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Temporary Chipped Tooth Repair at Home

Ellie Swain Headshot
Written by
Ellie Swain
Medically Reviewed by 
Dr. Erica Anand
6 Sources Cited

What to Do if You Chip Your Tooth

Chipping, cracking, or breaking a tooth can be painful. Damage from chipping a tooth can also be minor or extensive, depending on your dental health and the type of injury.

Unless the damage is a slight chip, there is no permanent way to fix it without visiting a dentist.

The best thing you can do before visiting a professional is to address the pain and protect your teeth and mouth to avoid additional injury.

chipped tooth

How to Protect Your Tooth Until You See a Dentist

Dentists do not advise home treatment to fix a broken tooth.

However, there are some practices you can make to protect your teeth and mouth:

Temporary Chipped Tooth Repair at Home

  1. If you chip or crack a tooth, you must first rinse your mouth with warm salt water. Washing your mouth right away with salt water will help clean the tooth and the injury.
  2. Next, apply pressure to stop any bleeding. Set a cold compress on the area to reduce any swelling and pain.
  3. If you have the piece of broken tooth, place and wrap it in wet gauze. Take it with you to the dentist.

Home Remedies for Chipped Tooth Pain Relief

Before visiting the dentist, you can practice several home remedies for pain relief from chipping a tooth:

1. Over-the-counter pain relievers

Ibuprofen can help reduce pain, but never take more than the recommended dosage.

You can also use clove oil on the injured area to help lessen the pain. It contains eugenol, a numbing ingredient with anti-inflammatory features.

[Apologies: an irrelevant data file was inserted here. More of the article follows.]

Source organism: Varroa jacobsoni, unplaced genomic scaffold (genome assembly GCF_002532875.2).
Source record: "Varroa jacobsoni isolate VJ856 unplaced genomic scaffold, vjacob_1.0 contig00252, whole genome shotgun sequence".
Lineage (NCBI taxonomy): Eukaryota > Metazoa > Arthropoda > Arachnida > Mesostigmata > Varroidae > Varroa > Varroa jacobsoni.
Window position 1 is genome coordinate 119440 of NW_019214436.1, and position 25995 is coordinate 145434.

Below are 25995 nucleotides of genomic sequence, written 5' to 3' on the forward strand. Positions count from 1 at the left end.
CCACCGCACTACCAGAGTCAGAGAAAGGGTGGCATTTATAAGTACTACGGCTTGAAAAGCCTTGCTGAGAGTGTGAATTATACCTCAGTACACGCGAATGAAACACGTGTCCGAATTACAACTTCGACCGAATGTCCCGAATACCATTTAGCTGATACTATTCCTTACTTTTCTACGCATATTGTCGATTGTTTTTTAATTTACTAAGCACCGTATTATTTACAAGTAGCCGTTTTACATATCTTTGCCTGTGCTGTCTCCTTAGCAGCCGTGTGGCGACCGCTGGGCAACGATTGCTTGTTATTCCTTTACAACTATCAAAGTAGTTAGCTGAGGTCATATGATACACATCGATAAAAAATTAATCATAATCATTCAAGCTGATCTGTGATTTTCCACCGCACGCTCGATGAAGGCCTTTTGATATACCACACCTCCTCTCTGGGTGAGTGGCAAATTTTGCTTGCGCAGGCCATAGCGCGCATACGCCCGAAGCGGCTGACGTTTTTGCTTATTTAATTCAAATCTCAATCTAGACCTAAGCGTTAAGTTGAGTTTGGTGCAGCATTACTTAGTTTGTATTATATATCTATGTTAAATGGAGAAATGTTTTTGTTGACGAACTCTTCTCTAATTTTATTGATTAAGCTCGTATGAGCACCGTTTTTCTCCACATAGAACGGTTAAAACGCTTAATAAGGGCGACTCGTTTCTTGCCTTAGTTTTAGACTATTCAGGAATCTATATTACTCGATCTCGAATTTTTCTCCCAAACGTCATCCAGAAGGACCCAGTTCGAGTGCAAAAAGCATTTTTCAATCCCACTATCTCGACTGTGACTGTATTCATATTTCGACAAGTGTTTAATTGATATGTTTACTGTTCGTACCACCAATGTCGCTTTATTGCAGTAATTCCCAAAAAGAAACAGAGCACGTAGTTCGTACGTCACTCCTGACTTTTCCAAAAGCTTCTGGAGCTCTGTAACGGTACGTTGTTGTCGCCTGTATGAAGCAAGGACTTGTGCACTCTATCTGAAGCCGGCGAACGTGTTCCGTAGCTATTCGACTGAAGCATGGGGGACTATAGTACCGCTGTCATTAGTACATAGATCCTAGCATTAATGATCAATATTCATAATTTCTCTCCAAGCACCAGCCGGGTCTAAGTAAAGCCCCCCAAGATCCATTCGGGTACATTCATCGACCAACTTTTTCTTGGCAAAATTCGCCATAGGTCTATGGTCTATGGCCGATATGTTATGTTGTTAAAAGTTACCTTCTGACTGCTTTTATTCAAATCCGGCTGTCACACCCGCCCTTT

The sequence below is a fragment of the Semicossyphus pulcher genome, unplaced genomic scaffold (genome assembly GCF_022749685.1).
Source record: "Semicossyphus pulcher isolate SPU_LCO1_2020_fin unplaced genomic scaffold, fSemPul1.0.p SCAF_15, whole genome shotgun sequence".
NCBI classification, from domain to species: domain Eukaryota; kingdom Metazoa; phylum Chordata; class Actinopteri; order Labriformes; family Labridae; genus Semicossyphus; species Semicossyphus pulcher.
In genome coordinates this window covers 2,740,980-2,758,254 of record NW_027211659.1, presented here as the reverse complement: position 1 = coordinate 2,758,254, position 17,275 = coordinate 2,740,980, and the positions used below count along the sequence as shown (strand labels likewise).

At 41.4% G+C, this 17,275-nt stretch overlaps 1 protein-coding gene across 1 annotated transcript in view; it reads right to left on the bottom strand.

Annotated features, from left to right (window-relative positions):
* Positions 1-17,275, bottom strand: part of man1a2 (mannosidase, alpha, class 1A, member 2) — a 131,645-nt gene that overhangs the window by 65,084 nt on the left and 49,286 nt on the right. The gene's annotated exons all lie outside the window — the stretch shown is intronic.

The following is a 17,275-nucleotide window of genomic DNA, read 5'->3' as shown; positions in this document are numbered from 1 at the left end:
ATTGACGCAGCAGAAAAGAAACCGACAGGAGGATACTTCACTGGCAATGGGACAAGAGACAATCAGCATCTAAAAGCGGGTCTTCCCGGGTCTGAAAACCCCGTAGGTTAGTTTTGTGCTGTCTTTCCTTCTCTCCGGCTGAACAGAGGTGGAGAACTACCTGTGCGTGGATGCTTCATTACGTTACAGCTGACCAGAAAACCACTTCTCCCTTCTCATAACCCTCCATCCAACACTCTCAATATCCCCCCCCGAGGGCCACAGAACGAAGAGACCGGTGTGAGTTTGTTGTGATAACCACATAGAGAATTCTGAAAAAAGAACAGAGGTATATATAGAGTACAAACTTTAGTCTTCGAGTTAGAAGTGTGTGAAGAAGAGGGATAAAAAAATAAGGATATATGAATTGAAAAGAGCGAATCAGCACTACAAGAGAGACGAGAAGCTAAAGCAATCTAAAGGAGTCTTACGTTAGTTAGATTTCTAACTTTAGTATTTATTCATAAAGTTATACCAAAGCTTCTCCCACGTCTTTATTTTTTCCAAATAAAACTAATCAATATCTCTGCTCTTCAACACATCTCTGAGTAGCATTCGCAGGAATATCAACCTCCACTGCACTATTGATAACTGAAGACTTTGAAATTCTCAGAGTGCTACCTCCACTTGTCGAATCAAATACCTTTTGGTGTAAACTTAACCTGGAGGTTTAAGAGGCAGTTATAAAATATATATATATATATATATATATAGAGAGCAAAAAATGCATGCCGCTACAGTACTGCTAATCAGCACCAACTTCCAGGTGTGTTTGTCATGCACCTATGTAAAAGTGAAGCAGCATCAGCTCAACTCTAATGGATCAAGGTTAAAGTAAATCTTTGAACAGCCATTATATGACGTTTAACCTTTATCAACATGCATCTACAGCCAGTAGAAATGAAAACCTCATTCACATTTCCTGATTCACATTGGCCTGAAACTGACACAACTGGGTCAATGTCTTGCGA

2. Dental wax

If your tooth has a tiny chip and a jagged edge, you can set dental wax over the edge.

Dental wax prevents any sharpness from slicing your tongue or damaging your mouth. Many drugstores sell over-the-counter temporary fix kits with dental wax.

This home remedy is not recommended if you have a big chip or a section of a tooth that is missing.

If you use dental wax, avoid chewing on the side with the damaged tooth. Try flossing around the tooth to reduce irritation and pressure.

3. Temporary tooth repair kits

There are different types of temporary tooth repair kits available in drugstores and online.

While these kits should not replace professional oral care and treatment, they can be helpful while waiting to visit a dentist. 

Tooth replacement kits are temporary and do not address the more significant issues that could lead to infection, tooth loss, or other oral health complications.

Some kits include dental wax, while others provide material that can mold into the shape of a tooth to fill any gaps on chipped teeth.

When Does a Tooth Chip Require Treatment?

You will likely need to visit a dentist for any breakage, except for very small cracks or chips. This is because it's challenging to see how severe the damage might be.

If you're unsure, make an appointment immediately to prevent a chipped tooth from becoming a dental emergency.

There are no effective DIY home remedies that prevent more injury to your teeth and mouth. The jagged and sharp edges of a cracked tooth could slice your soft tissues. This would cause more pain, infection, and potentially more expensive treatment.

In some circumstances, untreated tooth damage could lead to a root canal, tooth loss, or other problems and complications due to infection.

The most common teeth to damage are the molars in the lower jaw. This is likely due to their pointy cusps that grind into the molars' grooves at the top of the mouth.